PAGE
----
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E. Thomas Sullivan UVM’s 26th President (top)
The University of Vermont Board of Trustees has selected E. Thomas Sullivan, J.D. as the next president of UVM. When he takes office on July 15, Sullivan -- who until last month served as senior vice president and provost at the University of Minnesota -- will become UVM’s 26th president in the 221 years since the university was founded. “I am very excited both personally and professionally about this tremendous opportunity,” said Sullivan. “I think my background, experience, values and my aspirations are compatible with those of UVM. I find the university at a very important juncture in its history and I whole-heartedly welcome the challenge to work with the faculty, staff, and students into the next phase in the pursuit of greater heights of academic excellence at UVM. I want to thank everyone for working so hard to advance the institution to its present strong, vibrant place as a premier small research university, with great promise for the future.” Read the full story here.
UVM to End Bottled Water Sales, Promote Healthy Options (top)
The University of Vermont will become one of the first institutions nationwide to end the sale of bottled water on campus and mandate that one-third of drinks offered in vending machines be healthy options. The decision marks the advent of a long-awaited systematic sustainable beverage policy after years of lobbying by students and the greater campus community. The announcement comes five months prior to the end of a ten-year contract with Coca-Cola of Northern New England. Read the full story here.
$13 Million Commitment to Green Challenge Country's Largest (top)
The University of Vermont became the thirty-fourth college in the nation this month to commit to the Sustainable Endowment Institute’s Billion Dollar Green Challenge, agreeing to establish a revolving fund to finance on-campus energy efficiency improvements. Trustees authorized a $13 million earmark for the fund, making it the largest challenge to date, surpassing Harvard’s $12 million green energy revolving fund. The Billion Dollar Green Challenge was launched in October 2011 by the Sustainable Endowments Institute and 15 partners. The program invites colleges to invest a total of one billion dollars in energy efficiency upgrades delivered through self-managed revolving funds. To date, colleges have committed nearly $80 million in total. Read the full story here.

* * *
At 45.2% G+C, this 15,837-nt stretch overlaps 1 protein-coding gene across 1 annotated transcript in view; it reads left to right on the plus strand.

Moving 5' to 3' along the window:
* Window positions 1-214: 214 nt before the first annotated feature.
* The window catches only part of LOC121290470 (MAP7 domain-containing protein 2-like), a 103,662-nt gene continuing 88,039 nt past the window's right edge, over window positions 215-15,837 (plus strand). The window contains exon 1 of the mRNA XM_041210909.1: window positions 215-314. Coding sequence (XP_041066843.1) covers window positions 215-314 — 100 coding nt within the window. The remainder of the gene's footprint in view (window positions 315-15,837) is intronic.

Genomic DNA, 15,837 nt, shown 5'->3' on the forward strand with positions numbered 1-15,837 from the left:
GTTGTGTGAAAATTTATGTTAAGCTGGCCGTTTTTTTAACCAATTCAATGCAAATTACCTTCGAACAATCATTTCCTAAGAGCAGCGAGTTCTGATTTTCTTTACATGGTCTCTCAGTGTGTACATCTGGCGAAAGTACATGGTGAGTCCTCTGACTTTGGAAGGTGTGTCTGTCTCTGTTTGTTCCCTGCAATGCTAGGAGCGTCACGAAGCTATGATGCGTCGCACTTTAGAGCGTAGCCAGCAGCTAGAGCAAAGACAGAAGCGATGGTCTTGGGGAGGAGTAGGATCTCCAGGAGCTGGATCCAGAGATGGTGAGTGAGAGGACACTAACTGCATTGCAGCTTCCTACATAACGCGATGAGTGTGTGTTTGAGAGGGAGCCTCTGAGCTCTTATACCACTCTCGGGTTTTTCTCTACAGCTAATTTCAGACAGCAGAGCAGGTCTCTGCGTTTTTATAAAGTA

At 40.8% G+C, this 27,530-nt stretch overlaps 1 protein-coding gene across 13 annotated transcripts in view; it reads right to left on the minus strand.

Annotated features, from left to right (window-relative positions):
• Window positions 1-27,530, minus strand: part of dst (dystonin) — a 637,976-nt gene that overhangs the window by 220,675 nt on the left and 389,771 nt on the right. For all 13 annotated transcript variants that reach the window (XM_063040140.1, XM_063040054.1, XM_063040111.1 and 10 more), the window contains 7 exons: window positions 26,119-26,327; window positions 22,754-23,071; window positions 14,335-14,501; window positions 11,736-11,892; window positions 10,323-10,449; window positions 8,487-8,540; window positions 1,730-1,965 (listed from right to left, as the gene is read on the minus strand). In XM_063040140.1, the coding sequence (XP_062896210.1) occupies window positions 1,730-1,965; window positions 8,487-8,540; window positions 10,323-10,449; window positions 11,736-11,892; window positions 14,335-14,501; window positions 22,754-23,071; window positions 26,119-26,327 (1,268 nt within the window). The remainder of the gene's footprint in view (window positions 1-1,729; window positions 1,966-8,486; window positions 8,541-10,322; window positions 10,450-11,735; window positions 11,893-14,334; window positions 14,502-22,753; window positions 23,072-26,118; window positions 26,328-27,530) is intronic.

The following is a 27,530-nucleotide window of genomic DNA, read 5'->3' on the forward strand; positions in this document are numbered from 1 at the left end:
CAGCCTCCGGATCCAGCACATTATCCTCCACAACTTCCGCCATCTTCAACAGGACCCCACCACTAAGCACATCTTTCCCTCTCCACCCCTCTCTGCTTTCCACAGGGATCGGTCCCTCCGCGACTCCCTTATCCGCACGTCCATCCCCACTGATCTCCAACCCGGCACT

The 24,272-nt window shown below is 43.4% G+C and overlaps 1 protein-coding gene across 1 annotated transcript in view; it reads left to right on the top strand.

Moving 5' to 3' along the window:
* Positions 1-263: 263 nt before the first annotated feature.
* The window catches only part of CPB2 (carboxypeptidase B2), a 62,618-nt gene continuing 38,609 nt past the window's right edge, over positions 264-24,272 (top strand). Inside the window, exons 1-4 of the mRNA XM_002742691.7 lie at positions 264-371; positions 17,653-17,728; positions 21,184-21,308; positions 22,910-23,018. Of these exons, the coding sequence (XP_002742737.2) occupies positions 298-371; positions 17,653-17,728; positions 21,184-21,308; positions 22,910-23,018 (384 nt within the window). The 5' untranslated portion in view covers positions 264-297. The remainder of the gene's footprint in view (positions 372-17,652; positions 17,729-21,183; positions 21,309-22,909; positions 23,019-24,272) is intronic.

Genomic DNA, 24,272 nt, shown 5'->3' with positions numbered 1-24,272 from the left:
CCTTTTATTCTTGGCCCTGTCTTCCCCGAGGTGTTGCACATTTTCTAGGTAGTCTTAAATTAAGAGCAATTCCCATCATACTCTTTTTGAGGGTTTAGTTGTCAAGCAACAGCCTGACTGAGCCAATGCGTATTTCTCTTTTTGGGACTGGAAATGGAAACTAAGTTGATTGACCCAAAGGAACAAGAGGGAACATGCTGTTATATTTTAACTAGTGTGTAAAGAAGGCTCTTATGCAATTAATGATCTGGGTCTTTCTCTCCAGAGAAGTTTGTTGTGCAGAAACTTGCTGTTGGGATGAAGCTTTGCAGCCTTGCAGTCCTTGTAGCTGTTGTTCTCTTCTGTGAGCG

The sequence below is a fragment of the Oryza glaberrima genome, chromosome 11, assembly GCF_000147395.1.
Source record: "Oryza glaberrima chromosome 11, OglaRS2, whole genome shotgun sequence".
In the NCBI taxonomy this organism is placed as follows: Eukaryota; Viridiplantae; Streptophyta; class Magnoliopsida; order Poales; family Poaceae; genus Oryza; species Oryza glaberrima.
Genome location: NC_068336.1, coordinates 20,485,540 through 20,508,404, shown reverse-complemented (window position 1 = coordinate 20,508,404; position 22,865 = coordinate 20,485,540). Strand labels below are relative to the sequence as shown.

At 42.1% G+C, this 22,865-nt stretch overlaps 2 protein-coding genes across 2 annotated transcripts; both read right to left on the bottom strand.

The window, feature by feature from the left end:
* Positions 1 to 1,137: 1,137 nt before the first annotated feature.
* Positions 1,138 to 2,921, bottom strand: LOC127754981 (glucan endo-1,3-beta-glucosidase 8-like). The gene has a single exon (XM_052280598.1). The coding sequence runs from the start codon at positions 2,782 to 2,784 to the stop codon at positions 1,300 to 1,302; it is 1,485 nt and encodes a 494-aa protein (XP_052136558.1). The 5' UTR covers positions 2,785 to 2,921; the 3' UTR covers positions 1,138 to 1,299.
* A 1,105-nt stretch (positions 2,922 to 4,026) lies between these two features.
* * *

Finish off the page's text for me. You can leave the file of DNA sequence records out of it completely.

Researchers Find Wide Variations in Partial Mastectomy Study (top)
About three-quarters of women battling breast cancer have a partial mastectomy, a surgery that aims to remove cancerous cells while maintaining maximum cosmetic appearance of the breast. However, failure to remove all the cells during the initial operation requires additional surgery. A study conducted at the University of Vermont/Fletcher Allen Health Care and three other sites and published in the February 1 issue of the Journal of the American Medical Association found significant variability – by both surgeon and institution – in the rates of follow-up surgeries for women who underwent a partial mastectomy for treatment of breast cancer. The research determined that these differences could not be explained by a patient’s medical or treatment history, and hypothesized that they could affect both cancer recurrence and overall survival rates. Read the full story here.
Jeffords Hall Joins Growing List of UVM’s LEED Gold Buildings (top)
James M. Jeffords Hall has been awarded a Leadership in Energy and Environmental Design (LEED) New Construction Gold status by the Green Building Certification Institute, the administrator of the U.S. Green Building Council's certifications and professional designations. Gold status has only been earned by a handful of similar energy-intensive research laboratory buildings. The 97,000 square-foot, $56 million building -- home to the Departments of Plant Biology and Plant and Soil Science -- is the sixth on campus to achieve LEED Gold status. Other projects that have earned Gold include 438 College Street, University Heights Residential Complex, Dudley H. Davis Student Center, Bertha M. Terrill Hall and the Given Courtyard. The renovation and addition to the George D. Aiken Center is on track to receive the highest level of certification, LEED Platinum. Read the full story here.
Interview: Taylor Ricketts (top)
Species extinction. Climate change. Soil erosion. “Look at any trend you care to pick out of the box,” says Taylor Ricketts, “we’re losing.” That’s why he’s helping lead a new conservation movement--that seeks bankers as much as birdwatchers--built on understanding the economic value of nature. This past fall, Ricketts joined the University of Vermont as the director of Gund Institute for Ecological Economics and professor in the Rubenstein School of Environment and Natural Resources. He is determined to show the many precise, market-real ways that woods, swamps, hedgerows, estuaries, farm fields, and other lands and waters provide services to people. “Ecosystems like forests support our lives in a whole variety of ways,” he has written. “When we don't place any value on them it makes it too easy to cut them down." Read the interview here.